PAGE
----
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J Nerv Ment Dis. 2012 Dec;200(12):1061-6. doi: 10.1097/NMD.0b013e318275d273.

"The most important professorship in the English-speaking domain": Adolf Meyer and the beginnings of clinical psychiatry in the United States.

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  • 1Department of Social Studies of Medicine, McGill University, Montreal, Canada.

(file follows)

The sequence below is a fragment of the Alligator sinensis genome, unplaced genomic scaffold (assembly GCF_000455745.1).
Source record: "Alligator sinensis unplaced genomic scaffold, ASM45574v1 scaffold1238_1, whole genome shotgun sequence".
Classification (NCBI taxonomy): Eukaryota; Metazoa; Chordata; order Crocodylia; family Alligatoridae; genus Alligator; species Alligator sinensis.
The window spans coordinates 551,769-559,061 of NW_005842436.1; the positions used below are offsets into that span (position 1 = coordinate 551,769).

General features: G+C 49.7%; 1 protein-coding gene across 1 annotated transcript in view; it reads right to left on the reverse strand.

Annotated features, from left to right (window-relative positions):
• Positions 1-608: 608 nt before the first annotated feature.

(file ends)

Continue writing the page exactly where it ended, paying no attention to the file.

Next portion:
Historians recognize Adolf Meyer (1866-1950), first psychiatrist-in-chief at Johns Hopkins Hospital, as one of the principal architects of clinical psychiatry in the United States. This wholesale influence on the fledgling discipline had much to do with the authority he wielded as a Hopkins chief, but an important question remains: why was Meyer the obvious candidate to establish a department of psychiatry at the nation's foremost institution for medical research and teaching? Taking examples from Meyer's employment in three large American asylums before his appointment to Johns Hopkins in 1908, this article explores how he transformed an improvised set of practices into a clinical system for psychiatry that he implemented on a widespread scale, something that garnered him a reputation as a modernizer of outdated asylums and pegged him, in the minds of Hopkins authorities, as a psychiatric exemplar of commitment to pathological research and clinical teaching.

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